Micros

Tachyum Prodigy moves closer to volume production

21st October 2020
Mick Elliott

Tachyum says it has met its goal of volume production of the Prodigy Universal Processor in 2021 by achieving 96% of silicon designed and layout completed, with only a stable netlist layout to go before the final netlist and tape out.

The company has been making steady progress in its march toward Prodigy’s product release next year.

Tachyum further confirmed in verification that Prodigy has correctly executed instructions directly from DDR5 memory through coherent mesh with the Prodigy core producing correct results.

The company also confirmed that this latest Prodigy post-layout netlist maintains clock speed targets with no die size growth from its previous netlist layout milestone.

With Prodigy’s first package pin-out done, cache miss handling over coherent interconnect has been verified, as have the majority of instructions.

Tachyum has successfully compiled the design to its FPGA emulation of Prodigy and has ensured that compiled processor tiles fit into the FPGA emulation system.

Full chip FPGA emulation will be released to layout and manufacturing within the next few weeks. These achievements closely follow Tachyum’s previous milestones in performance testing and hardware connectivity, and software compatibility, and they continue to demonstrate that Prodigy is on its way to market in 2021.

“We continue to successfully meet every key metric of our aggressive timeline for producing Prodigy Universal Processor chips for mass deployment in data centre, AI and HPC workload environments,” said Dr. Radoslav Danilak (pictured), Tachyum founder and CEO. “By nearing 100 percent completion of the silicon design of our product, we are ensuring that organisations will finally have the performance, power efficiency and cost advantages they need to solve the most challenging issues facing them years earlier than previously expected.”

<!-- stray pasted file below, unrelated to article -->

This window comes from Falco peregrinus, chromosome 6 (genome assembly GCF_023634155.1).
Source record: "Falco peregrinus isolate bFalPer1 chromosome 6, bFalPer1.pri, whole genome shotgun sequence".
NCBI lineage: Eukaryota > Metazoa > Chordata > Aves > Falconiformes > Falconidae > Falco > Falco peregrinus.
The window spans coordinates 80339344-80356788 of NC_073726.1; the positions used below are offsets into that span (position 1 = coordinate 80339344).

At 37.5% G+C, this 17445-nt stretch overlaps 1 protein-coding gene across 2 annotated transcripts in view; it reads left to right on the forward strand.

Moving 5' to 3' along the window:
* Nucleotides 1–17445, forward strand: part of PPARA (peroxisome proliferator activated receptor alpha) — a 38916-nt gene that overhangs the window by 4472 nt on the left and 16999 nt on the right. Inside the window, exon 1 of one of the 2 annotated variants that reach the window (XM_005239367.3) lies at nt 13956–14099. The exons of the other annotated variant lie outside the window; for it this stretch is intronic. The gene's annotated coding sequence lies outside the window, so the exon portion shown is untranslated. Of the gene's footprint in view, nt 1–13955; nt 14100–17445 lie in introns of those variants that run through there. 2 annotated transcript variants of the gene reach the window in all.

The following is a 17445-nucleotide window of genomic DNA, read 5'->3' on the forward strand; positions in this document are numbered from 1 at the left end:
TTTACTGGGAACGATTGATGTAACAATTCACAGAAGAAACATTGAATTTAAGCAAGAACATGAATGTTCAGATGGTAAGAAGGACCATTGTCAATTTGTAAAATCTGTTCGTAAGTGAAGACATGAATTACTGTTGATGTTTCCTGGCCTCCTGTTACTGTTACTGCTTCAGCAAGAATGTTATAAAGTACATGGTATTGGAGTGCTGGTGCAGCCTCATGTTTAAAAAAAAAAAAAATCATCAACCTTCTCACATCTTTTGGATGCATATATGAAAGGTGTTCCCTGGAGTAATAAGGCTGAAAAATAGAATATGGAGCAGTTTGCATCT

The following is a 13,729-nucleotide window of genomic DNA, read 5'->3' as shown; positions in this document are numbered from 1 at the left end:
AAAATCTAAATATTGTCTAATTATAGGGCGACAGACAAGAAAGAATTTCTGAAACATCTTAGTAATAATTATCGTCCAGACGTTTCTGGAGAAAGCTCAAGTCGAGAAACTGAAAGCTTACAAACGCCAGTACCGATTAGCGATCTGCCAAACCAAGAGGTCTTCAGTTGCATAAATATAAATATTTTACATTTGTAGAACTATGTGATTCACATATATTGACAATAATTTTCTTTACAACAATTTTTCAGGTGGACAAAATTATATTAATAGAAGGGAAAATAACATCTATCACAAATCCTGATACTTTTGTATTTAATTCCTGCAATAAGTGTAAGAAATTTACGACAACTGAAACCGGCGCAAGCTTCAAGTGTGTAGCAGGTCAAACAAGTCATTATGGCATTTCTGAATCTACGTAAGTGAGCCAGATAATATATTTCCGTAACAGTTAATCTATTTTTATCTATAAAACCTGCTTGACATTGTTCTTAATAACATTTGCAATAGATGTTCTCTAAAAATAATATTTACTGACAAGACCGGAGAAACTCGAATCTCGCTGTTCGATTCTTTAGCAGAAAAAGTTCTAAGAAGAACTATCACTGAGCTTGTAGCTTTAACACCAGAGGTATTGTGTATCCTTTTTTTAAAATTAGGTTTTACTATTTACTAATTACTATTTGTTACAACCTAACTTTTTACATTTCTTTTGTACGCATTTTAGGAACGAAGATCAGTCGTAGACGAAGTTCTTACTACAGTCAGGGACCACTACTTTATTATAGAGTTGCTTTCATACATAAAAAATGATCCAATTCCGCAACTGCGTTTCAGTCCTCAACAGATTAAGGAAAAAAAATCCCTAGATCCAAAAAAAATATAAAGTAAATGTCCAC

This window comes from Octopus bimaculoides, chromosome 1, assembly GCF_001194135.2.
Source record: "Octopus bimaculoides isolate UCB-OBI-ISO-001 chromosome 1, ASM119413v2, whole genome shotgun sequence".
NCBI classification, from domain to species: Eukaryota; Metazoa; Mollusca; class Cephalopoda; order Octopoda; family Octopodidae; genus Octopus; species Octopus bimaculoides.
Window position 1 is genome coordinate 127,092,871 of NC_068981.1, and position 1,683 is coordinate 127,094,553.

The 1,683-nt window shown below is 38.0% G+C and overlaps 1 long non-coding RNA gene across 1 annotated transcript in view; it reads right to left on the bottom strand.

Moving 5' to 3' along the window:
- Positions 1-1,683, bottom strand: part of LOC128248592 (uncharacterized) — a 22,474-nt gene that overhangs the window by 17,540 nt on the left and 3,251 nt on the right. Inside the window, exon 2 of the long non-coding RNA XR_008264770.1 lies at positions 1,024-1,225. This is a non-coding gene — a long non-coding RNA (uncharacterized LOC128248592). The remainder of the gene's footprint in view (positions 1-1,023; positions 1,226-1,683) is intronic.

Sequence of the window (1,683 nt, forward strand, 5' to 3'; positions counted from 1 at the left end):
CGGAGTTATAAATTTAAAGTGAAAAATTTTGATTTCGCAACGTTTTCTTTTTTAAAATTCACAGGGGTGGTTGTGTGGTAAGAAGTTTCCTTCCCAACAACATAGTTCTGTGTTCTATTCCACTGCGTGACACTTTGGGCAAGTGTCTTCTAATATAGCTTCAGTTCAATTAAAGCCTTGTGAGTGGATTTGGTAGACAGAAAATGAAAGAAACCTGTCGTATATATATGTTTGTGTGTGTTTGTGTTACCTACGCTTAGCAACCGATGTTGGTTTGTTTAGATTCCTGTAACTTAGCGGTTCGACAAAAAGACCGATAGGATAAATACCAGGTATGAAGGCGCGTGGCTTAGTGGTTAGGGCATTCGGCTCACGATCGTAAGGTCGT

Tachyum's Prodigy can run HPC applications, convolutional neural net AI, explainable AI, general AI, bio AI and spiking neural networks, as well as normal data centre workloads on a single homogeneous processor platform, with a simple and familiar programming model.

Using CPU, GPU, TPU and other accelerators in lieu of Prodigy for these different types of workloads is grossly inefficient.

A heterogeneous processing fabric, with unique hardware dedicated to each type of workload (e.g. data centre, AI, HPC), results in a significant underutilisation of valuable hardware resources, and creates a more challenging programming environment.

Prodigy’s ability to seamlessly switch among these various workloads can change the competitive landscape and the economics of data centres, and Big-AI.

Prodigy significantly improves computational performance, energy consumption, hardware (server) utilisation and space requirements compared to existing processors provisioned in hyperscale data centres today. Prodigy will also allow Edge developers for IoT to exploit its low power / high performance, along with its simple programming model to deliver AI to the edge.

Since Prodigy is the world’s only processor that can switch between data center, AI and HPC workloads, unused servers can be used as CAPEX-free AI or HPC cloud, because the servers have already been amortised.

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